Twenty-Sixth Amendment


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Twenty-Sixth Amendment

The Twenty-sixth Amendment to the U.S. Constitution reads:

Section 1. The right of citizens of the United States, who are eighteen years of age or older, to vote shall not be denied or abridged by the United States or by any State on account of age.

Section 2. The Congress shall have the power to enforce this article by appropriate legislation.

The Twenty-sixth Amendment was proposed on March 23, 1971, and ratified on July 1, 1971. The ratification period of 107 days was the shortest in U.S. history. The amendment, which lowered the voting age from twenty-one to eighteen, was passed quickly to avert potential problems in the 1972 elections.

The drive for lowering the voting age began with young people who had been drawn into the political arena by the Vietnam War. Proponents argued that if eighteen-year-olds were old enough to be drafted into military service and sent into combat, they were also old enough to vote. This line of argument was not new. It had persuaded Georgia and Kentucky to lower the minimum voting age to eighteen during World War II. The one flaw in the argument was that women were not drafted and were not allowed to serve in combat units if they enlisted in the armed forces.

Nevertheless, the drive for lowering the voting age gained momentum. In 1970 Congress passed a measure that lowered the voting age from twenty-one to eighteen in both federal and state elections (84 Stat. 314).

The U.S. Supreme Court, however, declared part of this measure unconstitutional in Oregon v. Mitchell, 400 U.S. 112, 91 S. Ct. 260, 27 L. Ed. 2d 272 (1970). The decision was closely divided. Four justices believed Congress had the constitutional authority to lower the voting age in all elections, four justices believed the opposite, and one justice, hugo l. black, concluded that Congress could lower the voting age by statute only in federal elections, not in state elections.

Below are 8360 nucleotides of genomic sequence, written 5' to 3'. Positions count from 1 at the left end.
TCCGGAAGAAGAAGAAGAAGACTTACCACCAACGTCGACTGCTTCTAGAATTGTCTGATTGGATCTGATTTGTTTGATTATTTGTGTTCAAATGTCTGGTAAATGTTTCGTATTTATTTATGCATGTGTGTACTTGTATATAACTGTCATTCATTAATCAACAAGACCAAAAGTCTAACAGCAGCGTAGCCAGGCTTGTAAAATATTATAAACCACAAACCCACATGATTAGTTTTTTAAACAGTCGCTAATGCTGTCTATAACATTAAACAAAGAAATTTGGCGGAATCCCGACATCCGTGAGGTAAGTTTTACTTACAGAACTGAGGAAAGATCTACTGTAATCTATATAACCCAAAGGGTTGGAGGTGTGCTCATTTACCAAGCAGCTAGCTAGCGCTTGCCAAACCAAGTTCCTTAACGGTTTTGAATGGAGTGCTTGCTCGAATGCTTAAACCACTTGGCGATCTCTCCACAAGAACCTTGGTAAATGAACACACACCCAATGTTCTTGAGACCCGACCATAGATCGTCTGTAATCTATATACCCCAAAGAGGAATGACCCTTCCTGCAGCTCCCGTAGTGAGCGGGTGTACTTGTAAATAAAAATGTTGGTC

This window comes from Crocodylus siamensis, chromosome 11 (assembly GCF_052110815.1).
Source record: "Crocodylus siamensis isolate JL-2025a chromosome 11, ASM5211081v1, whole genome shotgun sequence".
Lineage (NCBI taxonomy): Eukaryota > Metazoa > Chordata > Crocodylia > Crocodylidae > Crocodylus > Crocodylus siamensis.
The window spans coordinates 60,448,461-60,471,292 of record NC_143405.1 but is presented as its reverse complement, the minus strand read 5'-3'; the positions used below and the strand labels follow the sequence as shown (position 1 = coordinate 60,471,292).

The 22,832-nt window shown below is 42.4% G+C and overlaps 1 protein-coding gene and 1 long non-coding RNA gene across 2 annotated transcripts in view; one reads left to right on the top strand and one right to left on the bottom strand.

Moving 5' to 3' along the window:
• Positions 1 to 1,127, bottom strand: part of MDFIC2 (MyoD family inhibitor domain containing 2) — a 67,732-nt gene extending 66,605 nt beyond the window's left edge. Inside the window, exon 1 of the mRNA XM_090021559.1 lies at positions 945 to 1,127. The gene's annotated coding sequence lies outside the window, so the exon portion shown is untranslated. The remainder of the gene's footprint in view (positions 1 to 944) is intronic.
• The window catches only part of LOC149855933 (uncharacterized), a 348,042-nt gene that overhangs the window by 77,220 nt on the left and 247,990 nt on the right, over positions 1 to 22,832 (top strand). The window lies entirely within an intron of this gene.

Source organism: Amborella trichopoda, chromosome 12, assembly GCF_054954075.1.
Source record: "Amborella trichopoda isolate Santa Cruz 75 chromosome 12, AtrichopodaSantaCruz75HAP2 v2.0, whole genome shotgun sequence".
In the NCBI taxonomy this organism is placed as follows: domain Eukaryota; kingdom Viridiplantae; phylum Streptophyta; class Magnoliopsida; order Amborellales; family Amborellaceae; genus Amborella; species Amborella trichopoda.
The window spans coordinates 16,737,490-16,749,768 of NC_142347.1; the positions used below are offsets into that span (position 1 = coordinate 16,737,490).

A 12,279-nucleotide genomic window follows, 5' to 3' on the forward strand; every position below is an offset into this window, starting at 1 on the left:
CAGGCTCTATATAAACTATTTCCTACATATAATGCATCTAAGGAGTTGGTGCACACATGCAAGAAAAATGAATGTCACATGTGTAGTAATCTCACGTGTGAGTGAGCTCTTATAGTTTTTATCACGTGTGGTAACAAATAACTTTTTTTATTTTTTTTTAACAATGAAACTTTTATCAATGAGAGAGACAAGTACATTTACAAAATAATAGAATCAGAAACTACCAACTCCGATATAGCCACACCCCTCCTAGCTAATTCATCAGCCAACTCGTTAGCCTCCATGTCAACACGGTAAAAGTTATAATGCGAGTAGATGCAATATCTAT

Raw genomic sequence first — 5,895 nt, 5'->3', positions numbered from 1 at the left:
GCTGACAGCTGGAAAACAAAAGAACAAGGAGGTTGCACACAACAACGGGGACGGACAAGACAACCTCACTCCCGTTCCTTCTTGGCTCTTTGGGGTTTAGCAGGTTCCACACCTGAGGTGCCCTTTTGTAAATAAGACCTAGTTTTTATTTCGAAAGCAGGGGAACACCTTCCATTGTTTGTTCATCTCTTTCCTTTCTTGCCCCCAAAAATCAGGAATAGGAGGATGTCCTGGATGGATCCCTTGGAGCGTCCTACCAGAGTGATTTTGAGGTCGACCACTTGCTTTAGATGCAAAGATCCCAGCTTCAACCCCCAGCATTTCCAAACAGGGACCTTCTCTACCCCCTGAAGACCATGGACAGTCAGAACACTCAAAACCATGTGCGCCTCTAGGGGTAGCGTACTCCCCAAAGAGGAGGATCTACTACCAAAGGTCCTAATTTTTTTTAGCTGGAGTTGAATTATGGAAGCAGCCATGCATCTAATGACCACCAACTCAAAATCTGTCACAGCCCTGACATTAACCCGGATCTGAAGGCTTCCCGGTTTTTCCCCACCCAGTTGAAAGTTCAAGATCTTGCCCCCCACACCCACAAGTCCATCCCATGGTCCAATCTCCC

The Court's decision allowed eighteen-yearolds to vote in the 1972 presidential and congressional elections but left the states to decide if they wished to lower the voting age in their state elections. The potential for chaos was clear. Congress responded by proposing the Twenty-sixth Amendment, which required the states as well as the federal government to lower the voting age to eighteen.

References in periodicals archive ?
Thus, in 1971, the Twenty-Sixth Amendment to the U.
This basic principle was the driving force behind the Twenty-Sixth Amendment, as well as state and federal statutes that lowered the age for jury service and contractual capacity to 18.
The Twenty-Sixth Amendment is conventionally understood as part of
the Twenty-Sixth Amendment has received scant attention.
Mitchell was decided on December 21, 1970; the Twenty-Sixth Amendment received its thirty-eighth ratification on July 1, 1971.
1487, 1523 (2005) ("The Twenty-Sixth Amendment granting the right to all citizens eighteen years of age and older to vote in all elections was proposed to remedy the anticipated confusion, fraud, and costly administration of such a dual system.
The focus of this paper is to examine in loco parentis in light of how the "age of majority" from the twenty-sixth amendment of the U.
This paper presents the position that a student's relationship to his or her postsecondary institution can be considered a result of the twenty-sixth Amendment of the Constitution ratified July 1, 1971 and not based on the traditions of in loco parentis.
In the 1972 presidential election, when the ink was barely dry on the Twenty-Sixth Amendment (lowering the voting age to 18), only 52 percent of those aged 18-24 showed up at the polls (see Figure 1).
27) But the most obvious such amendments are those that extended the franchise: the Fifteenth Amendment, extending the vote to all races; (28) the Nineteenth Amendment, extending the vote to women; (29) the Twenty-Fourth Amendment, extending the vote to those who could not afford to pay a poll tax, (30) and the Twenty-Sixth Amendment, extending the vote to all those at least eighteen years old.
Randolph focused on the Senator's role as author of the Twenty-sixth Amendment, which, according to the Times, was "the amendment giving 18-year-olds the right to vote.
So much for the possibilities of further expanding the polity in ways that parallel the changes wrought by the Fifteenth, Nineteenth, Twenty-Third, Twenty-Fourth, and Twenty-Sixth Amendments.